Running a stand alone wood splitter with tractor pto pump

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Eightball1313

Member
Sep 24, 2019
61
Poconos, Pa
Hey all,

So i got an old 80's Ford 1210 tractor, super nice condition. Got it at a local auction for a fair price.

I currently use it for mowing the field behind my house, works just fine with the 3 pt hitch ford finish mower i had already. i want to use the tractor for more things just to use it because why not?!

Well i have a 16 gpm pto pump and i have a champion 27 ton log splitter that i use to split wood at my house, works just fine. I had a brainstorm about putting some quick connects on various hydraulic hoses and converting the splitter to run it off my tractor pto pump. Id make it so i can switch back and forth from the tractor pump or the pump on the splitter, just in case id ever need the two stage pump on the splitter for some nasty hunks of wood or something.

So right now, the pump on the splitter is an 11 gpm 2 stage pump. It only has like a 5 to 6 gallon hydraulic reservoir, which i feel is already small for an 11 gpm pump?? shouldnt the reservoir be like twice the gpm of the pump? Like 22 gallons? I feel like all the store bought log splitters have really small reservoirs compared to their pump size so maybe its not as big of a deal as i thought... How do you guys feel a 16 gpm pto pump would be with that sized reservoir? Do you think it will overheat the oil quick? Since the pto pump would be a single stage pump, my plan would be to only really hook it up and use it on nice, easier splitting wood and save the knotty stuff for the 2 stage pump. Id hook up pressure gauges and the whole nine yards and set everything up accordingly, im really just curious about the reservoir size and running a 16 gpm pump on it, i dont plan on running the pump continuously for hours on end but you never know, so im just curious what you guys think.

It would be cool to me to use the tractor to split wood with the splitter and pto pump i already have!
 

Ashful

Minister of Fire
Mar 7, 2012
18,038
Philadelphia
. i want to use the tractor for more things just to use it because why not?!
Why not? Tractors are expensive. No way I'd be wanting to put dozens of added and unnecessary hours on my tractor every year, when the cheap single-cylinder B&S engine on my splitter does the job even more conveniently and efficiently than the tractor.

In most cases, thanks for inflation roughly offsetting depreciation, you can sell a privately-owned tractor for what you paid for it. At least that's been my experience, on everything from 5 years old to more than 50 years old, I've never sold a tractor for less than 90% of what I paid for it. That's based on me racking up only 60 - 120 hours per year using the loader, seed spreader, aerator, etc., not the endless dozens of hours I put on my splitter every year.

But to answer your question, I'm running 19.2 GPM (16 GPM pump over-spun to 3600 RPM) on the factory tank on my Huskee 22-ton. I believe the system capacity on that machine is under 7 gallons, and no issues. Usually, when up-sizing the pump on a stock splitter, your biggest problem will be line and valve sizing, most specifically the tank bung and suction line size, NOT system capacity. In some cases, a thin-wall steel hose adaptor into the tank bung can buy precious mm2 cross section required to make it work, as pressure is obviously low there.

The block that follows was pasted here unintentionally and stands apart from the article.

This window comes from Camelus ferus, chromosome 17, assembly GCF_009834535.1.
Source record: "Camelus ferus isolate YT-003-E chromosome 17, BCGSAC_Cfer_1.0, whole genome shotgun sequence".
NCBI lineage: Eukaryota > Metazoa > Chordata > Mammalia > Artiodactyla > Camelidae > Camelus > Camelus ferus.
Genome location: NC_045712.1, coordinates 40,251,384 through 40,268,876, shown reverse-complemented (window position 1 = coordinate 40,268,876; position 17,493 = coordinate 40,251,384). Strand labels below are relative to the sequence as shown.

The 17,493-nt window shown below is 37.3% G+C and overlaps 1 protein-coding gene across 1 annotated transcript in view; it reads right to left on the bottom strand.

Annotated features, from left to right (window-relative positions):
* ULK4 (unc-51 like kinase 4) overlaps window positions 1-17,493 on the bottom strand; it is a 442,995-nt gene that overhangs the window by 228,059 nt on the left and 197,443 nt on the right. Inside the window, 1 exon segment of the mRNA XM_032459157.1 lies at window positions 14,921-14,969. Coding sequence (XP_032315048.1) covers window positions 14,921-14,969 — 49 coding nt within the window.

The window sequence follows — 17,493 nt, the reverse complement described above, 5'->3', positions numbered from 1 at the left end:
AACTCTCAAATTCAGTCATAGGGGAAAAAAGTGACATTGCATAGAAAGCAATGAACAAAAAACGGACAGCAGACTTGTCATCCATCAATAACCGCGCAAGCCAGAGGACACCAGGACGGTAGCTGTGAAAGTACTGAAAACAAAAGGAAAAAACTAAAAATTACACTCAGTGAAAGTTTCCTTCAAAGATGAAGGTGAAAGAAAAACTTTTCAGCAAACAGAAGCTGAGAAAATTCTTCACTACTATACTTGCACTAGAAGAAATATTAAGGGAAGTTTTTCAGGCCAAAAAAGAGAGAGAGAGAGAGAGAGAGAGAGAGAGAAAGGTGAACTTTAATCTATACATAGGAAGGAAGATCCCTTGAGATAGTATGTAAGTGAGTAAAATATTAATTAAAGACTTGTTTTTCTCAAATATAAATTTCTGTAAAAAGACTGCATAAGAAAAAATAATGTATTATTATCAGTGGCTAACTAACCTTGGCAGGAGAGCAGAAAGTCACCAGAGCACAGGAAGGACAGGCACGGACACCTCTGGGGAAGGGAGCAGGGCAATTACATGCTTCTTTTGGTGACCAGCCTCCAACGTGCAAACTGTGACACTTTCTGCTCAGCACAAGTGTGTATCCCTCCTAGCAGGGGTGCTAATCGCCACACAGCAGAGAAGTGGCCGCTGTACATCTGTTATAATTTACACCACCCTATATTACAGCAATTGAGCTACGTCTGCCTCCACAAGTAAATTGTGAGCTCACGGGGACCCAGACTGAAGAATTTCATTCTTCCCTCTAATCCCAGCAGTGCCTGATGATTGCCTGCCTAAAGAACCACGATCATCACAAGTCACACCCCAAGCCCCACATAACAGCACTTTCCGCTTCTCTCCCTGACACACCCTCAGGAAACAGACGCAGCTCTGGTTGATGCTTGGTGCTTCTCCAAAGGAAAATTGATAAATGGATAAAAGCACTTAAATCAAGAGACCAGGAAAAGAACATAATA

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Eightball1313

Member
Sep 24, 2019
61
Poconos, Pa
But to answer your question, I'm running 19.2 GPM (16 GPM pump over-spun to 3600 RPM) on the factory tank on my Huskee 22-ton. I believe the system capacity on that machine is under 7 gallons, and no issues. Usually, when up-sizing the pump on a stock splitter, your biggest problem will be line and valve sizing, most specifically the tank bung and suction line size, NOT system capacity. In some cases, a thin-wall steel hose adaptor into the tank bung can buy precious mm2 cross section required to make it work, as pressure is obviously low there.
nice id imagine thats a pretty big upsize from the factory pump on that huskee. i was only concerned about capacity just wasnt sure if it could handle it or not at that gpm. thanks for your reply!
 

Ashful

Minister of Fire
Mar 7, 2012
18,038
Philadelphia
nice id imagine thats a pretty big upsize from the factory pump on that huskee. i was only concerned about capacity just wasnt sure if it could handle it or not at that gpm. thanks for your reply!
Factory setup on the Huskee 22-ton was an 11 GPM pump overspun to something like 12.5 GPM, so yes, I've increased it by 50%. Also had to put a larger (but still only a few hundred $) Intek engine on it, to handle the higher load of the larger GPM pump.

I think the only penalty on capacity is oil temperature, which is easily monitored. If you can keep your hand on the cylinder or tank, you're likely fine. If not, oil coolers on low pressure side can be easily arranged, but I've never seen anyone mention needing one.

You'll know you have a line/fitting size issue when you hear the engine load while cycling the ram under no wood load. You can also check the recommended line sizes for your pump, and ensure you're meeting or exceeding them everywhere in the system. Typically, the limiting factor is the fittings on the cylinder itself, although at 27 tons you're likely have either 1/2" or 5/8" (SAE 8 or 10) fittings on a 4.5" cylinder, which can handle 16 GPM no problem. The next limit, as I mentioned previously, will be the tank bung, which can be improved with a thin wall fitting (low pressure at this location). All other lines and valves are more easily replaced to meet spec of new pump.